Kevin Michael Grace says Scotty sets a goal for himself to cure his acrophobia little by little and eventually does(and at a ‘terrible cost’). I don’t see it this way. Initially, he appears to entertain the notion of how he could be cured incrementally. He tries this at Midge’s place with the step-ladder, but he fails miserably, and throughout the rest of the movie, we don’t see him bothering to cure himself of the condition. The extent of the height he can tolerate is the ups and downs of the streets of San Francisco. One suspects he would rather not cross the San Francisco bridge. If anything, we only see him below it as he saves Madeleine. However, the diving into the water is a kind of conquering of height but unawares to Scotty. For most of the movie, Scotty is too hung up on Madeleine to think about his acrophobia. He develops a kind of reality-phobia as the real world reminds him that Madeleine is gone forever. He wants to remain in his ghostly dream world. Even though he’s finally released from the clinic/ward, his condition hasn’t really changed. Also, the return to the tower at the end had little to do with curing acrophobia. It was about exposing the truth and forcing Judy-Madeleine into confession. If Scotty is cured, it is almost by accident. Indeed, he is surprised himself that his acrophobia is gone.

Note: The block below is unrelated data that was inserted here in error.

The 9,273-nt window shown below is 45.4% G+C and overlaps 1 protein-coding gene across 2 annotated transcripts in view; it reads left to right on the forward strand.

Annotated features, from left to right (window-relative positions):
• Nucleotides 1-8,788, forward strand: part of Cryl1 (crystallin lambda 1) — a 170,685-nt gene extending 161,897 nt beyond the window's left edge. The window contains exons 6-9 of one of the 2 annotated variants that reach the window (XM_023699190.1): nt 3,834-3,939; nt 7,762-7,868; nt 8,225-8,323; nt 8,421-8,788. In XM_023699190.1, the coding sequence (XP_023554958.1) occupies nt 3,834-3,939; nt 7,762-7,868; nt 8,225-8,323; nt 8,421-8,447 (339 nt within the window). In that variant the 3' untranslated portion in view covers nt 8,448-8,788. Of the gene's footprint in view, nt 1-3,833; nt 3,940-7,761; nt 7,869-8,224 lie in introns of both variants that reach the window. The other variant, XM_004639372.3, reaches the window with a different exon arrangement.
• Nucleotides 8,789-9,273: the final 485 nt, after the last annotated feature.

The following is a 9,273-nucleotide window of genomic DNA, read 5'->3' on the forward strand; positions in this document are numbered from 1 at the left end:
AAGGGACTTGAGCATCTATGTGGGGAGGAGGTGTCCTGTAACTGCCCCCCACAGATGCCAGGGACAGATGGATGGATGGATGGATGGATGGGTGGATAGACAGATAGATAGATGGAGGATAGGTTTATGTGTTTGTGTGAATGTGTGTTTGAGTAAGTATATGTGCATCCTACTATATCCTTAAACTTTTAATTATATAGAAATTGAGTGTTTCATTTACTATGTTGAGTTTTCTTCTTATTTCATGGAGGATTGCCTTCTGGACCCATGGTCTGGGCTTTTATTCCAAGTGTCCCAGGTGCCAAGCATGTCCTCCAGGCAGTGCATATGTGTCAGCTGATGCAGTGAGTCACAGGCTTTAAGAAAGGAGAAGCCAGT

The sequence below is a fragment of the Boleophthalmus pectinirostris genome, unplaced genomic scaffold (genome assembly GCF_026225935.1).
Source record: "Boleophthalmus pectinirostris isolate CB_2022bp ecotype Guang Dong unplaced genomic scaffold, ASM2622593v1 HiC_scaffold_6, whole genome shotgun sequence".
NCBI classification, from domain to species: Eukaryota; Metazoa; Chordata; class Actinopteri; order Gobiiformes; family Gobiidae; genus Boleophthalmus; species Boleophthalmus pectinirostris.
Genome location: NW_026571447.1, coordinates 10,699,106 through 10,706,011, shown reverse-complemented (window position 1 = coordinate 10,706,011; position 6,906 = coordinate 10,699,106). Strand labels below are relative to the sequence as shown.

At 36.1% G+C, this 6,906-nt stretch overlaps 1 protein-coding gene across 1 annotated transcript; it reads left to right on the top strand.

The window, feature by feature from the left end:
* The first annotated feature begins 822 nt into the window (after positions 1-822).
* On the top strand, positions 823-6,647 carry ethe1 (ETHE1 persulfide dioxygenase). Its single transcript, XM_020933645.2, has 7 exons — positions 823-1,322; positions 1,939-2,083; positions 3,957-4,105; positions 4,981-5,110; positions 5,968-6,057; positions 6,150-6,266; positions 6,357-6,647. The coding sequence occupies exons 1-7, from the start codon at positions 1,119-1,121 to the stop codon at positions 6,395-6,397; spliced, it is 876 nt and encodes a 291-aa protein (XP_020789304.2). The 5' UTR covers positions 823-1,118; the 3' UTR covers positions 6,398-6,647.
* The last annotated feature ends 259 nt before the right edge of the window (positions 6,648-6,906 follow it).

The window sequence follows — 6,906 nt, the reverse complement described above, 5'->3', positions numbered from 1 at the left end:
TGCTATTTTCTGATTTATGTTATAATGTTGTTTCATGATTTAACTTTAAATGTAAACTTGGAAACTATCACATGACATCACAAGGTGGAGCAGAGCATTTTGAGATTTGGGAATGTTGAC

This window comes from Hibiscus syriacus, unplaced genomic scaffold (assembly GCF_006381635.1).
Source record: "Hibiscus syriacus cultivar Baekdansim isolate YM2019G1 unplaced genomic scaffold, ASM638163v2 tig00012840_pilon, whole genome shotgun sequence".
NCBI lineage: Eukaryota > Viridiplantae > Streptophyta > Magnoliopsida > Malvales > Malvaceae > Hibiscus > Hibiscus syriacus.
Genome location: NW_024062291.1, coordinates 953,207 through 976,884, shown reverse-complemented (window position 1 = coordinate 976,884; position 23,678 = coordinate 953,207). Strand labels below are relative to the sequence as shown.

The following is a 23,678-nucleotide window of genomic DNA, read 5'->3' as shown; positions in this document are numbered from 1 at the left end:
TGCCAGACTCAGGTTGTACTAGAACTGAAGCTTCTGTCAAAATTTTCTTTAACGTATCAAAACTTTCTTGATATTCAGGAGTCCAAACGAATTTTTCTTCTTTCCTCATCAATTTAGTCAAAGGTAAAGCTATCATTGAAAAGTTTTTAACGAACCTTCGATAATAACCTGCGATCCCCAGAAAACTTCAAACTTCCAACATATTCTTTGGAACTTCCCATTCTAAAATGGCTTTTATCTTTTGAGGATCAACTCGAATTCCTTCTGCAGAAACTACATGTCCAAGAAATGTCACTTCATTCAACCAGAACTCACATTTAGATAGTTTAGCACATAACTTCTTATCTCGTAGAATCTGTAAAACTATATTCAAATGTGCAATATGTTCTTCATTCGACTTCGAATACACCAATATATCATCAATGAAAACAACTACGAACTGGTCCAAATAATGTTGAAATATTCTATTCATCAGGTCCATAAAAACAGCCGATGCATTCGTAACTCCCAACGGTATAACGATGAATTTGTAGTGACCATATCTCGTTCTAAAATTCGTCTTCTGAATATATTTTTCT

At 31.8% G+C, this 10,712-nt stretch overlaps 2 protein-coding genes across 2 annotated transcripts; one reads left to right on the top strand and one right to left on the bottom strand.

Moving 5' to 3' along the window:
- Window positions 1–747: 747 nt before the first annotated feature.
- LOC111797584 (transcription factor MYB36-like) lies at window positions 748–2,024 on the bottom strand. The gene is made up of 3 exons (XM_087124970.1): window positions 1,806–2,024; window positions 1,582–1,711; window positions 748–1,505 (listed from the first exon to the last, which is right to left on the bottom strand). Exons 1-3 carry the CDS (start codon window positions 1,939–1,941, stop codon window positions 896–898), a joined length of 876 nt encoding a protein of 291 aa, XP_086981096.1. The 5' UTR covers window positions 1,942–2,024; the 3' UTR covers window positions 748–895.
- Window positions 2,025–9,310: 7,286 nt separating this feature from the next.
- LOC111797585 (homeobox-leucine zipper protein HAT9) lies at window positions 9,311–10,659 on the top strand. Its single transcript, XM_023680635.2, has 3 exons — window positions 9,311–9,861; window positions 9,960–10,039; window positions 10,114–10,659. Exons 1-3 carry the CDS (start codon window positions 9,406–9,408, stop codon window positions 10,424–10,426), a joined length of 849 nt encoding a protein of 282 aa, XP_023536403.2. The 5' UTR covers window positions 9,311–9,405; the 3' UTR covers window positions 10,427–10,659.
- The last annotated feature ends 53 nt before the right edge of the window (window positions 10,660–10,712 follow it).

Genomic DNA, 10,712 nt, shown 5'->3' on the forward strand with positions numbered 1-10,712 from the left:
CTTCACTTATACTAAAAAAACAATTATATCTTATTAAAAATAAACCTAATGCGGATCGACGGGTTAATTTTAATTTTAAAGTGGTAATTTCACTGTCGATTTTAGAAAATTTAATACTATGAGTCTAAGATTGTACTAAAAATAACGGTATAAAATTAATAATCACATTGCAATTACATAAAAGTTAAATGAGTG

7. https://youtu.be/met1c7anQ3E?t=30m23s Luke Ford asks why Judy-Madeleine fell to her death at the end. Kevin Michael Grace says she mistook the nun for the Evil Husband, Gavin Elster. I don’t know about this. Her fright suggests she saw a ghost. Perhaps, in that charged moment, she thought she saw the ghost of Madeleine. VERTIGO is and isn’t a ghost story. There is a rational explanation for everything that happens in the story, but to the extent that human psyches often operate mythically based on obsessions, hopes, and fears, we do lead lives haunted by subjective forces of the mind. So, objectively speaking, it was a nun, but in the fever-dream mind of Judy who’d been through so much, the figure could have appeared a ghost. And in that sense, VERTIGO is a ghost story. Science of psychology promised a more clear and objective understanding of reality, but theories of the subconscious opened up a Pandora’s Box of phantoms and spirits. So, even though Scotty exposed the truth, the myth lived on. The myth of Madeleine being beckoned by Carlotta’s ghost was followed up by the myth of Judy being beckoned by Madeleine’s ghost. And in a way, Judy was herself a ghost. The person she role-played as Madeleine was killed. It began as a hire-for-money, but she really merged with the identity of Madeleine when it worked its magic on Scotty and he fell in love with her. No man had ever fallen in love like that with her-as-Judy. But a handsome man fell deeply in love with her-as-Madeleine. So, in a way, the mask became the face. And when real Madeleine was killed, a part of Judy died with her too. She became a walking dead, and this is why, a part of her wants to be 'resurrected' by Scotty back into Madeleine while another part of her resists this because she wants to be loved as what she really is, Judy Nobody from some small town. Ironically, the resurrection is also a kind of 'murder' because Judy must be buried alive under the ghostly reawakening of Madeleine.